Booming restaurant delivery market faces challenges

By Sophie Witts contact

- Last updated on GMT

Booming restaurant delivery market faces challenges

Related tags: Restaurant

Consumer demand for food delivery concepts is growing, but restaurants could risk damaging their brand by failing to adapt to the services, according to CGA Peach research.

Nearly 27m people had restaurant or takeaway food delivered in the UK over the last six months, with a third increasing the frequency of their orders.

The concepts are most popular among young, urban-based adults with nearly two thirds of those aged under 35 placing orders at least once a week.

But CGA warned that restaurants risked customer backlash if they failed to adapt to the growing market.

More than a third of consumers think the standard of delivered food is worse than is served in restaurants, while four in five would be put off a brand by a bad delivery experience.

CGA said the report highlighted the need for venues to invest in specialist packaging and technology to keep food fresh.

“Delivery is becoming a threat to some restaurant operators – but a better way to look at it is as a massive opportunity,” said Jamie Campbell, CGA director.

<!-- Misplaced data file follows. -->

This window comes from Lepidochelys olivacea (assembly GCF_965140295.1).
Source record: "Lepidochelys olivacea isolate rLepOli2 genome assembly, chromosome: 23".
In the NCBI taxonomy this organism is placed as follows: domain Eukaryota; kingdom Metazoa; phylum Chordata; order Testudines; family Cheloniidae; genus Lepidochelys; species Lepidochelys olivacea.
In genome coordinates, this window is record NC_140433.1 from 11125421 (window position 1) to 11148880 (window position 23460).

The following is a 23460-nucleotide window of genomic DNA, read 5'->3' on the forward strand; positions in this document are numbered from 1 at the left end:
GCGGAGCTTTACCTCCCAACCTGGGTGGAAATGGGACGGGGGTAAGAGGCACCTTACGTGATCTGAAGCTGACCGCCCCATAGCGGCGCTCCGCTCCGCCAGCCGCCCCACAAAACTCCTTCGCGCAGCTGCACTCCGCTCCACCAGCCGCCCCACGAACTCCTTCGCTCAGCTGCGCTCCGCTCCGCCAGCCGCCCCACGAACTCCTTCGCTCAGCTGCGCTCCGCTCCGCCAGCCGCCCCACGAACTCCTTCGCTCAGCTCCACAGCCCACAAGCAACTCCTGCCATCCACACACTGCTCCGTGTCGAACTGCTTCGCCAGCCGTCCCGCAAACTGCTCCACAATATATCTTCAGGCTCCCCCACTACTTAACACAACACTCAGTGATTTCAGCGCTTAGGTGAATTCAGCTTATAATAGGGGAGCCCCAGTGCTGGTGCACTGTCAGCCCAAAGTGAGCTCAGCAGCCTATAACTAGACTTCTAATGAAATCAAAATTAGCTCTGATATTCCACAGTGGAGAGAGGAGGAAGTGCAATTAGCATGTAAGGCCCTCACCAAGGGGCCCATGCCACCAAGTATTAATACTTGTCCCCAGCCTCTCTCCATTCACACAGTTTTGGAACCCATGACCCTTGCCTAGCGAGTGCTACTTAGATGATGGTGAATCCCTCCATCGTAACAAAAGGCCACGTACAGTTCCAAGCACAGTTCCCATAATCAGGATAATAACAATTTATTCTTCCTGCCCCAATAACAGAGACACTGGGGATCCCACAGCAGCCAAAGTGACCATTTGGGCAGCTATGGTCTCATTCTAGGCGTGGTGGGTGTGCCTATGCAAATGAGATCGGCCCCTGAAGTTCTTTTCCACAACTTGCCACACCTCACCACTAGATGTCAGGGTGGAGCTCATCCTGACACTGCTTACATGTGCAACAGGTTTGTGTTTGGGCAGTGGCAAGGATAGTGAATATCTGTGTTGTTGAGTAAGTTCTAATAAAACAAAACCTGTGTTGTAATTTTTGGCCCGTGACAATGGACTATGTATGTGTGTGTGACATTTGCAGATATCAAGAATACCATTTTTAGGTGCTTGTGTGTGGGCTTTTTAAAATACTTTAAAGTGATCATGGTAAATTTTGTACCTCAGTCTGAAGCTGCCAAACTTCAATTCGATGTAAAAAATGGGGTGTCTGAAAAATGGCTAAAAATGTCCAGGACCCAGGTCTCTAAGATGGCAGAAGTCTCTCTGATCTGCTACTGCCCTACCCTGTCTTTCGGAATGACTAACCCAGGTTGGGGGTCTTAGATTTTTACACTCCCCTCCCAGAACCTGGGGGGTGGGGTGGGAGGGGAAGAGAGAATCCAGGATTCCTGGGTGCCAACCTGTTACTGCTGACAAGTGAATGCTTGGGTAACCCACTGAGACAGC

“Those who can deliver high quality food speedily, with efficient service and at a good price point can drive incremental business.”

Wine time

The report found that delivery of alcoholic drinks could be a major revenue driver for restaurants, with more than four in five people saying they would order a drink with their food delivery if the option was available.

In July Deliveroo announced a new partnership with drinks brands​ including Brewdog, Majestic Wines and Honest Grape to deliver alcohol within 20 minutes.

The ordering site – which operates in 84 cities across 12 countries – announced a £210m investment in its expansion​ last week.

It is also developing the Roobox concept, which will allow restaurants to offer delivery-only kitchens in certain areas.

“The industry’s big challenge now is to maintain consumer demand for eating out in restaurants while also meeting their needs when they choose to eat at home instead,” said Campbell.

“It is a fine and difficult balance, and the operators who can work out how to strike it will be best placed in years ahead.”

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